Create digital magazine teams using agile principles and progressive technology to build more collaborative processes
Magazine teams have historically all been in one building, maybe in New York City, or Washington, D.C. They might occupy more than 20 floors in the World Trade Center, like Condé Nast, or a more humble space, like many of the niche publishers we know. But as teams are growing into more remote directions, due to talent seeking, cost savings, and tech availability, there’s more of a need for cloud-based collaboration tools, communication tools, and accountability tools.
More and more in an industry that’s more often regarded as the “get off my lawn” type, resistant to change, but eager to advance, I’m seeing teams work rather effectively with a suite of new tools available at affordable and scalable costs for small and large teams.
Consumers are telling us loud and clear what they want—are you listening? How much would you pay for that information? Download a copy of our 2018 Mequoda Magazine Consumer Study for FREE instead, to find out how you can improve your digital magazine rapport with subscribers.
Slack, for example, has taken the startup scene by storm due to it’s incredible ability to make a remote team feel like they’re all in the same room together. It’s a tool that creates a private chat room specifically for your organization. You can create “channels” which you invite specific team members to, so you can discuss specific projects. You can also have private conversations with all of your colleagues. It’s especially useful for sharing files, getting instant feedback, seeing when your colleagues are online, and has pop-up notifications on your desktop and mobile device you can turn on or off, to get notifications just for you, or all that come through. This tool is completely free, and the only downside is that you only get 10k worth of messages in your searchable history. If you want to find a conversation you had, or a file from last year, the paid plan costs just $7 per user.
In terms of updating content production for publishers, you’re starting to see them taking on the processes and frameworks from the development community. For example, GitHub is a repository of code, and a bit of a social network for programmers. Ultimately it’s a place to share code with other programmers. And more importantly, it’s repository for your company’s code, that can easily be shared, updated and tracked throughout the organization.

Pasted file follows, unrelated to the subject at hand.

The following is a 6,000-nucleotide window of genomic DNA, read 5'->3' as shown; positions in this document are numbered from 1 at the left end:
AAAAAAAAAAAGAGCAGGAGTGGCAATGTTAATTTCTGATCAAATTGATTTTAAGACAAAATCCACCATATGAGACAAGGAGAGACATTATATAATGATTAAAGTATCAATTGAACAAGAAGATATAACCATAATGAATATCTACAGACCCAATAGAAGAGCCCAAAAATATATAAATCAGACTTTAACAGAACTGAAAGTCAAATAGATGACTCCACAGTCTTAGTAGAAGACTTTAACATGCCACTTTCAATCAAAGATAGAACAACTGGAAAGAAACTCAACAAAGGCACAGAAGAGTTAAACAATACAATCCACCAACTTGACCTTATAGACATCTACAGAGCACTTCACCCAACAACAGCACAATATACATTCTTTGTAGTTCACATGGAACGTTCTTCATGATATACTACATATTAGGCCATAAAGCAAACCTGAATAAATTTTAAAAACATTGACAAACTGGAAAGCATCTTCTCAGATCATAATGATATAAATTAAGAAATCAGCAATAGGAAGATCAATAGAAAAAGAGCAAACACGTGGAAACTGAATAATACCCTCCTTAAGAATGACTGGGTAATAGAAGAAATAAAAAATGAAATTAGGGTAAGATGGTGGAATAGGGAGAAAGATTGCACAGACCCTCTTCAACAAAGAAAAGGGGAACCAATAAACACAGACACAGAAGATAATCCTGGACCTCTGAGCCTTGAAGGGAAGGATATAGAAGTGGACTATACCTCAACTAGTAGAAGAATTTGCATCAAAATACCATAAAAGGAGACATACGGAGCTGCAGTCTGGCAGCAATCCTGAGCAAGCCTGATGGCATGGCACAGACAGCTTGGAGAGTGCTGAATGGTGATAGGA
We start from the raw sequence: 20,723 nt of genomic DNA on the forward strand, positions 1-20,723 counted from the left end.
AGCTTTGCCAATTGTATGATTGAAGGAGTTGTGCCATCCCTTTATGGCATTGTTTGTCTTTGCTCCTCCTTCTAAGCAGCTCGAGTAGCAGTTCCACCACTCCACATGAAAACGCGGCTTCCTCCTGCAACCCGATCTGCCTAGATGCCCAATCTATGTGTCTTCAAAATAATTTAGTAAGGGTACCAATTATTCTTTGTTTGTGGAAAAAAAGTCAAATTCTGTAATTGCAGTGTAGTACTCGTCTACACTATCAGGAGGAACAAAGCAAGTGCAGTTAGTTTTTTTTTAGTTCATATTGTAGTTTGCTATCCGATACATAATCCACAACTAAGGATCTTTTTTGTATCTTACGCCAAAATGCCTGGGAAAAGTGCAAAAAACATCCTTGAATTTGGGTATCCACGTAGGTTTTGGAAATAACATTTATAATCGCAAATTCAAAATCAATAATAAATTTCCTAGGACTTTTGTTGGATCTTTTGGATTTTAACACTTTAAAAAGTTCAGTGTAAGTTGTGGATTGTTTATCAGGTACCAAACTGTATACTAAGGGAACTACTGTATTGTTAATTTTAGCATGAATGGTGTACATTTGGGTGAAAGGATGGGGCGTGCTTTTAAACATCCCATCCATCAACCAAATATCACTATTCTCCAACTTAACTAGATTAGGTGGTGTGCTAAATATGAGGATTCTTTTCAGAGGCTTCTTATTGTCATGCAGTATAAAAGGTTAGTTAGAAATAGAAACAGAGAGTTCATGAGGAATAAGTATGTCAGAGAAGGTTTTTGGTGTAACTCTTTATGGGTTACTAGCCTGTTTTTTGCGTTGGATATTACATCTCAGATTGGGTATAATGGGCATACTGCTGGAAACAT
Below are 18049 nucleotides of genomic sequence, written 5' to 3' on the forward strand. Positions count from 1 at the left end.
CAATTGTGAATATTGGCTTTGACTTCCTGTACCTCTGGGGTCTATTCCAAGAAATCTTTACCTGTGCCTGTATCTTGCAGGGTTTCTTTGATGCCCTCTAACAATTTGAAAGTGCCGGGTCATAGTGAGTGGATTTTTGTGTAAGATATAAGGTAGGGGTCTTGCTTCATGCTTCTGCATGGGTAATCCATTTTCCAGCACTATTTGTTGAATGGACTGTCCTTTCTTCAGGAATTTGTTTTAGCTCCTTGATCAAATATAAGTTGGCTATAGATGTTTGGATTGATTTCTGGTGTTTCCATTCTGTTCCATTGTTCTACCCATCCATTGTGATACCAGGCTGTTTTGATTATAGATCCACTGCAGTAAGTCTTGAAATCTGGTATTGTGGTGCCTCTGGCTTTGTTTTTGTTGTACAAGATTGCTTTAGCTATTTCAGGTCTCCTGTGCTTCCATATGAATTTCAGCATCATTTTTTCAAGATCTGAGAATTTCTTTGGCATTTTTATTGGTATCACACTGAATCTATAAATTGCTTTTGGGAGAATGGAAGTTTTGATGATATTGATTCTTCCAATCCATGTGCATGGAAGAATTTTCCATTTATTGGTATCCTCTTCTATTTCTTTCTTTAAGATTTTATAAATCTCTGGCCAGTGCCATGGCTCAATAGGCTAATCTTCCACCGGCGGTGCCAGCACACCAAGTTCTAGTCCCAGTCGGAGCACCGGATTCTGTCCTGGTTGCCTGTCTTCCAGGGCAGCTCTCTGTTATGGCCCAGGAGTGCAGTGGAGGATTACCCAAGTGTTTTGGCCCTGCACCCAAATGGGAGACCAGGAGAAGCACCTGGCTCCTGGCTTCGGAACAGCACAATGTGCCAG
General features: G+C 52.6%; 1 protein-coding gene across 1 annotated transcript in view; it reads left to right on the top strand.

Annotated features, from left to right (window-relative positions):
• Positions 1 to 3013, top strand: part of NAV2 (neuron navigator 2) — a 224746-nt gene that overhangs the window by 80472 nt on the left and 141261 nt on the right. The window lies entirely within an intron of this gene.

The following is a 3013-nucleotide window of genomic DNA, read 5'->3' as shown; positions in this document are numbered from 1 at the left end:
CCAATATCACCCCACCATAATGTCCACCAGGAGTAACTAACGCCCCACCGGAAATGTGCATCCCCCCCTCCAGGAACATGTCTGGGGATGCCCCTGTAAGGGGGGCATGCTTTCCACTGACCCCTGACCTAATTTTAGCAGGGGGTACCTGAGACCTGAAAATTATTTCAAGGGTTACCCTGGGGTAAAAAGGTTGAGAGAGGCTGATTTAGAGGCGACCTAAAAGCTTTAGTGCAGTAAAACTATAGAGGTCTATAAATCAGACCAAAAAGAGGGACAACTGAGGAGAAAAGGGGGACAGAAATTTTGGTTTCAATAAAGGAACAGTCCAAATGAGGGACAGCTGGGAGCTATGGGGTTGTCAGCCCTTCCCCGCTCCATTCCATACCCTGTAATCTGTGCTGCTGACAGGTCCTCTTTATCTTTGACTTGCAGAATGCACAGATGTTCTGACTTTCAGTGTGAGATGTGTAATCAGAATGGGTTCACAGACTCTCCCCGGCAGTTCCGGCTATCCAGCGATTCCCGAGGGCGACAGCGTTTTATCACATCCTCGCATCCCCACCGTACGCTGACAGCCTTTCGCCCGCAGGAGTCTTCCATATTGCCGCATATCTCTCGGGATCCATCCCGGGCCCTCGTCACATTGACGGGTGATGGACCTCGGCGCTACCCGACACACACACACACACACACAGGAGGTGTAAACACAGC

Major publications like The New York Times, Quartz and The Atlantic all have GitHub accounts where they share snippets of code other programmers might find useful (and code your own developers will very likely find useful). I’m sure they also have code they only share privately within their organization through GitHub, but there’s plenty to sift through available for free.
In fact, the New York Times newsroom has their own Github page, with an Adobe Illustrator script for turning graphics into html. Here’s how it was used pretty incredibly on their site:
The Agile Method, which refers to a process of software development that focuses on project management in sprints. Sprints are the time period set aside for the phase of a project. When the sprint is over, the phase is over, and all work ceases while the next sprint begins. Agile Development stands on the principles of a hugely collaborative work environment where everyone is pitching in at the same time, with equal say in a project, where no ones job is more important than the other, with one main goal in mind, like customer satisfaction, but it also demands a maintainable pace for everyone involved, which is why the sprint deadline is so strict.
In development of content, we’re already seeing magazine teams in this sprint mode of agile content development. There are only hard deadlines for digital content, and in fact maybe the Agile Method was based on a publisher’s need to hit a newsstand date each and every month. But for obvious reasons, it’s the software developers who have come up with progressive systems and actual software to make this process less stressful and more collaborative.